Farols chucked an extra 10.8in John Deere touchscreen into the package, so I can have the main display for Autotrac guidance and the other showing sprayer details, such as application rate, which run through the Isobus connection.
We already had the twin-screen setup on the drilling tractor, and it saves faffing around with half-sized displays and toggling between pages.
The system has automatic nine-section control, which can also be used for our Amazone fertiliser spreader. It can be set up for variable-rate fertiliser, too, which we do on about 160ha of our land.
Deere’s standard spec is pretty good, so we didn’t have to add too many extras. It all runs through the tractor’s load-sensing Power Beyond hydraulics, rather than a pto, so there is no need to have the engine revving hard.
I tend to have it running at 1,500rpm, which is enough to maintain the oil flow. On flat ground, it means fuel consumption can be as low as 8 litres/hour, though it climbs to nearer 40 litres/hour on the hills.
The sprayer also came with a greaseable ball-and-cup Dromone hitch, which has completely eliminated drawbar slam and is so smooth it feels like a pivot-steer loader.
It’s a simple retrofit design that fits around the standard telescopic hook, so can be removed for towing trailers in a matter of seconds.
We considered speccing the option of shutting the 30m booms down to 24m but, realistically, we haven’t got the capacity to take on extra contract spraying work that would have justified the outlay.
Sprayer spec – John Deere R952i Powrspray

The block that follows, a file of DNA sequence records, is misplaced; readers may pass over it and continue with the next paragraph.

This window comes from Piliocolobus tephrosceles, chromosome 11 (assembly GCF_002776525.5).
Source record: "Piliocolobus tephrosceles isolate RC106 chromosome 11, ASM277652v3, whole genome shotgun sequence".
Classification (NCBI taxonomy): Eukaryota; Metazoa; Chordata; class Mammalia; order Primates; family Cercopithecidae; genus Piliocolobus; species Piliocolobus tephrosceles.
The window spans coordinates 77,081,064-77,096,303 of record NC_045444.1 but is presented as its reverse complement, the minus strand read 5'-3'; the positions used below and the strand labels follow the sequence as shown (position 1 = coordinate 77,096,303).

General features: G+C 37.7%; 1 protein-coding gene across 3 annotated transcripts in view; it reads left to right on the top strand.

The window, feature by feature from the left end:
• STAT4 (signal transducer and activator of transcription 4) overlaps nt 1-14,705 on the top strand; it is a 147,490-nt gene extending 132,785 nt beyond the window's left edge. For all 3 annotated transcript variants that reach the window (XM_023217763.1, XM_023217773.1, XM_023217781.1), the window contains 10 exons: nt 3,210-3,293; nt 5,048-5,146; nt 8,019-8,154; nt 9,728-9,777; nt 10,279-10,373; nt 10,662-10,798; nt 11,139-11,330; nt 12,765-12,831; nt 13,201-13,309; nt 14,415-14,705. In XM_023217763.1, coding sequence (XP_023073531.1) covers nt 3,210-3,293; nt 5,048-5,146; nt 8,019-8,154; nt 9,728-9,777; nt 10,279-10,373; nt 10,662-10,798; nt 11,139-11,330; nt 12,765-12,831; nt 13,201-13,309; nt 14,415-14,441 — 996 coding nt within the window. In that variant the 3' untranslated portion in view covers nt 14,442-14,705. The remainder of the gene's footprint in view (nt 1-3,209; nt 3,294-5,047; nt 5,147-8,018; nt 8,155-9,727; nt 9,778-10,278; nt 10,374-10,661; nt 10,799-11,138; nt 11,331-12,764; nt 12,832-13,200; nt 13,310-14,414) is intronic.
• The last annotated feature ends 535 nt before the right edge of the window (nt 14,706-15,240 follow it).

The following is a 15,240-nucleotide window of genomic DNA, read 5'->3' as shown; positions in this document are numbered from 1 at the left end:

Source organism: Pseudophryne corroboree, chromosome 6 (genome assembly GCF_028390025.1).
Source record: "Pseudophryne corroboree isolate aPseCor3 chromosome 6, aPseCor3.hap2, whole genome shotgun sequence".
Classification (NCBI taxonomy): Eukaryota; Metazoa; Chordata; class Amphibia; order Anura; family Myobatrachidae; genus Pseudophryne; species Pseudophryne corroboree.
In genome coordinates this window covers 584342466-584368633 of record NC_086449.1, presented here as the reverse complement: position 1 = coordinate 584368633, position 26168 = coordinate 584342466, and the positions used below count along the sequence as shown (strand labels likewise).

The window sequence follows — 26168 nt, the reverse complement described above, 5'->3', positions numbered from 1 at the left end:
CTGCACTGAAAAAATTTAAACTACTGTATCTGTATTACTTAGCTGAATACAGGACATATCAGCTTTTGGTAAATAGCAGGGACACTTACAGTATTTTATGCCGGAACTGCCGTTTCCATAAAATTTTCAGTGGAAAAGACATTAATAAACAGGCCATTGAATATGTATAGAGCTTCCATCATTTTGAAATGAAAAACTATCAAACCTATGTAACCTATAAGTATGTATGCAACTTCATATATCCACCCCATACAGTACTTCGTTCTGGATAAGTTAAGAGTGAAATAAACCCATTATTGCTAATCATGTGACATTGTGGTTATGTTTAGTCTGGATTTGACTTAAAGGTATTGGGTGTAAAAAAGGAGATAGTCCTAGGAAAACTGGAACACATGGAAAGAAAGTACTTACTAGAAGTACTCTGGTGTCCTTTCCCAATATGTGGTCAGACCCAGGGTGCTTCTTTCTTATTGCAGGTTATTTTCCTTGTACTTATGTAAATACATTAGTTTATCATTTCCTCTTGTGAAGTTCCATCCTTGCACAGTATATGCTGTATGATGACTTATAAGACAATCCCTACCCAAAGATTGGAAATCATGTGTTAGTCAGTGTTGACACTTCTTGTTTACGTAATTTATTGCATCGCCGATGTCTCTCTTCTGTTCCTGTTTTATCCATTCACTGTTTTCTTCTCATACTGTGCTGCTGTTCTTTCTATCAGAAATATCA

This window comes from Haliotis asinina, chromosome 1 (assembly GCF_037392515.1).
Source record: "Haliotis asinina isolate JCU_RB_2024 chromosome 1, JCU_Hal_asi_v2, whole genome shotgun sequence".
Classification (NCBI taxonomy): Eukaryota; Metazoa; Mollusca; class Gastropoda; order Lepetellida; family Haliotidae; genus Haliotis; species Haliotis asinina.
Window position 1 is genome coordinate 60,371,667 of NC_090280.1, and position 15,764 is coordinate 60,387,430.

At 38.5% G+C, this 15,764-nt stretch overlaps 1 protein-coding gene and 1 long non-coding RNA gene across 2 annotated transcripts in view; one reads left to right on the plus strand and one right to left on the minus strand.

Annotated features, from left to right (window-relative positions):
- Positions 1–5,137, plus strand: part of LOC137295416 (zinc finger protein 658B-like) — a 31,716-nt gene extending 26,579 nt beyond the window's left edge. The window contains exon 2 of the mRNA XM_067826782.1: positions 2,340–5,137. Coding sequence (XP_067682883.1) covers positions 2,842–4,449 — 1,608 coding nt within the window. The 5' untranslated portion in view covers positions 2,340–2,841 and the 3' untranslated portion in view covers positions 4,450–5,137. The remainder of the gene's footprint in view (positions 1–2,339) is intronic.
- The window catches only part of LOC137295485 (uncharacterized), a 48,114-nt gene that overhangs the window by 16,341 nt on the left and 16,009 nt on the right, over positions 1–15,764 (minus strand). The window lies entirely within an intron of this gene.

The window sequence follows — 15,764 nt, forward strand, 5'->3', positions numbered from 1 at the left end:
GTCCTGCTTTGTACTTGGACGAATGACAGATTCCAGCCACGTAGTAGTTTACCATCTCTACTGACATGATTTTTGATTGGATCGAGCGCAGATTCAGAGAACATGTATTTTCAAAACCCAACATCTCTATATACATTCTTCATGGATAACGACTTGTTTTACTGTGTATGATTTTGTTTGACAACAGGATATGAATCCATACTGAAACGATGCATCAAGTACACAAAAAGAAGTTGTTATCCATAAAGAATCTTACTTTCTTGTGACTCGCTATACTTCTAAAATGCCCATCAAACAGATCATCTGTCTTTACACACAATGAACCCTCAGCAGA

- List price £114,661 (6215R list price £183,080)
- Year 2019
- Tractor John Deere 6215R
- Power 237hp
- Transmission Autopowr CVT
- Road speed 50kph
- Tank size 5,200 litres
- Rinse tank 620 litres
- Pump 1,200 litres/min (optional fast-fill), 750 litres/min (spraying)
- Nozzles Twin line – single and quad outlet
- Auto shut-off Nine-section
- Boom levelling John Deere tri-sensor Terrain Command
- Guidance Starfire1
- Boom width 30m tri-fold
- Wheel sizes 620/70 R42 BKT (tractor currently runs 650s)
- Average daily output 100ha/day
How has it performed?
We’ve now had it for a year and it has proved to be money well spent.
The only breakdowns we’ve had have been two blown O-ring pump seals, and both were fixed in a day. It’s something that is bound to happen periodically with liquid fert in the workload, so I pressure wash the booms regularly to avoid too many problems.
The filling system has been a particular improvement over the Bateman. Deere’s Powrspray function allows me to pause the tank filling and redirect the incoming fresh water through the induction hopper.